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When the Atlantic Coast Conference announced that Pittsburgh and Syracuse would be leaving the Big East and joining the ACC, it was seen as a logical move to expand the league’s footprint in the Northeast.But as details on the backroom negotiations emerge, it is clear that the “worldwide leader” was a behind-the-scenes worldwide schemer, exerting its influence and driving the ACC toward the programs it wanted to have in the league.
The Boston Globe’s Mark Blaudschun has a story in today’s print and online editions outlining the process by which the decision was made to include Pitt and Syracuse and exclude UConn, despite the Huskies’ recent success in both football and basketball.
The money quotes:
BC athletic director Gene DeFilippo, who was part of the 12-member ACC expansion committee, adamantly denied that the move was dictated by basketball interests, but he did concede that the effects of it may boost that sport more than football.
“It had nothing to do with basketball,” said DeFilippo. “It was football money which drove expansion. It was football money and securing our future.”
DeFilippo said the move was dictated in part by the expansion of the Southeastern Conference to include Texas A&M, which prompted the Big 12 to inquire about Pittsburgh, which is in the Northeast, an area in which the ACC felt it necessary to expand.
The ACC just signed a new deal with ESPN that will increase the revenue for each school to approximately $13 million. With the addition of Pittsburgh and Syracuse, said DeFilippo, another significant increase will come.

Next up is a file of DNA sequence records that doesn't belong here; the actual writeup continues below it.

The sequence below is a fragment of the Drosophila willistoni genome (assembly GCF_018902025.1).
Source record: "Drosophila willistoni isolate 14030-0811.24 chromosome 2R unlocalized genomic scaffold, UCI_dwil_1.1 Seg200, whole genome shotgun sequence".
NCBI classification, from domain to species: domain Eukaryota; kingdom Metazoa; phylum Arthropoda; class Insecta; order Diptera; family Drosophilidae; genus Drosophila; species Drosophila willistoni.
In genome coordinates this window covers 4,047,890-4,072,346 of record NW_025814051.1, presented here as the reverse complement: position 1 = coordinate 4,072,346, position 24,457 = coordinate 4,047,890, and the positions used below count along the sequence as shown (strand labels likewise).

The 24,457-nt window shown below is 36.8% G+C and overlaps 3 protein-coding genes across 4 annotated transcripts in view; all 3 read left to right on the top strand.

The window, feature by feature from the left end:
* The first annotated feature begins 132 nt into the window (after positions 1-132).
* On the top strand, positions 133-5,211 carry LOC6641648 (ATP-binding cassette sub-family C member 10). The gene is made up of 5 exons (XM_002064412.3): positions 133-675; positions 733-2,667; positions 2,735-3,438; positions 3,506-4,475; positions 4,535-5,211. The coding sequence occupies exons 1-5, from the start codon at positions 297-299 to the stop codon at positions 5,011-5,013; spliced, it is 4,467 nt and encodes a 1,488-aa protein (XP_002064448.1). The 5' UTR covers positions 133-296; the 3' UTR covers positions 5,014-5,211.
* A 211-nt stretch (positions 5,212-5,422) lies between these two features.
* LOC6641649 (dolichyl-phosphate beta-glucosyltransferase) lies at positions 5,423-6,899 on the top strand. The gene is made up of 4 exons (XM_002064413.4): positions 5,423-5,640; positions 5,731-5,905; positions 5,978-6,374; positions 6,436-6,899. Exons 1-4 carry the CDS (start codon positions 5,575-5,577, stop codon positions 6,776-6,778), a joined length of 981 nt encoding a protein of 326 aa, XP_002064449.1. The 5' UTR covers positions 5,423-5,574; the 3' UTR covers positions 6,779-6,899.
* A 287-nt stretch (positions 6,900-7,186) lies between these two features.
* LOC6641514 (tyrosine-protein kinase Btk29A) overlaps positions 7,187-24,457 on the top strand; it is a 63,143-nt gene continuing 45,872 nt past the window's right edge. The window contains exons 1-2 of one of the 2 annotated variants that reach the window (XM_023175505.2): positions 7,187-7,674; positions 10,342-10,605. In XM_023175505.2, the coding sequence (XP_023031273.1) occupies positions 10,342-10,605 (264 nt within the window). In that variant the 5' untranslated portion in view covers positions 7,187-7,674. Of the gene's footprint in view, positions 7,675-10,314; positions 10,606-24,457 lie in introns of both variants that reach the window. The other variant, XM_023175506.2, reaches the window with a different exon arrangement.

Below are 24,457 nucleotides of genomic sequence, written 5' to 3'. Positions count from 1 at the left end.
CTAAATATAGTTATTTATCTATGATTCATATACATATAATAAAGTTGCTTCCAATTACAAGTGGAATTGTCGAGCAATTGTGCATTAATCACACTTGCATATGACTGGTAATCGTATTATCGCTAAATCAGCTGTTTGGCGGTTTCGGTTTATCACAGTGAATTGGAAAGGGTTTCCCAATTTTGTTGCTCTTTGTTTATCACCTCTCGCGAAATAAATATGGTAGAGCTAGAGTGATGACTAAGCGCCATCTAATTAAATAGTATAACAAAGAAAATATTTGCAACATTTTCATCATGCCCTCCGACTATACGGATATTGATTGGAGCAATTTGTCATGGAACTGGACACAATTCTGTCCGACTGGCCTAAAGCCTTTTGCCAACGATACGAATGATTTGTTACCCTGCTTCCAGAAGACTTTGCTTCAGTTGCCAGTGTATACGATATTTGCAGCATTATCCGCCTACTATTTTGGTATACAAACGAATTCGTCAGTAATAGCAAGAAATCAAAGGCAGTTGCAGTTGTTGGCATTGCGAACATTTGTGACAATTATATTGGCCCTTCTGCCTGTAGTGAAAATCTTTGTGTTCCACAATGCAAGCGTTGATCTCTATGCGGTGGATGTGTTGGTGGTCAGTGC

“We always keep our television partners close to us,” he said. “You don’t get extra money for basketball. It’s 85 per cent football money. TV – ESPN – is the one who told us what to do. This was football; it had nothing to do with basketball.”
Why is Disney – via ABC and ESPN – instructing a conference expansion committee on which teams to include and which to leave out? The Big East has been the victim of ACC poaching in the past. Boston College, Miami and Virginia Tech all defected amid very bad blood and rather ugly legal disputes. The current round of hunting on posted land lands a historically powerful but recently weak Pitt football program and a Syracuse program that’s had only flashes of success. Left behind was UConn.
UConn has won a few titles in men’s and women’s basketball and while they lost millions on the trip, the football team earned a BCS bid after the 2010 season. With the Big 12, the Big 10 and even the SEC said to be interested in Big East schools, the conference is on the verge of implosion.
Basketball drives the Big East. Football is important, but there are seven members of the league that don’t play FBS football. Blaudschun suggests that those schools may break off and form a basketball only conference with Notre Dame.
What happens to UConn then?
Automatic BCS qualifying conferences poaching members from one another is a zero sum game. Someone has to lose for someone else to win. For the Big East to survive, it would have to either draw programs playing FBS football in another automatic qualifying conference, or offer someone in a non-automatic qualifying conference an upgrade. That opens up the possibilities for Conference USA, the Sun Belt, the MAC and other mid-major type conference schools to move up into a league with an automatic bid to a BCS bowl. But such a move would also hurt the image of a league already seen by fans as the least powerful of the BCS conferences.
Could the ESPN meddling have been a retaliatory move? Remember, the Big East turned down a $1.9 billion offer from the worldwide schemer and is said to be entertaining offers from NBC, CBS and FOX for its next media contract. ESPN is currently the first tier media partner for the league, but after helping the ACC decide which teams to kidnap from the Big East, an over-the-air network getting the deal of a lifetime is a fair bet.
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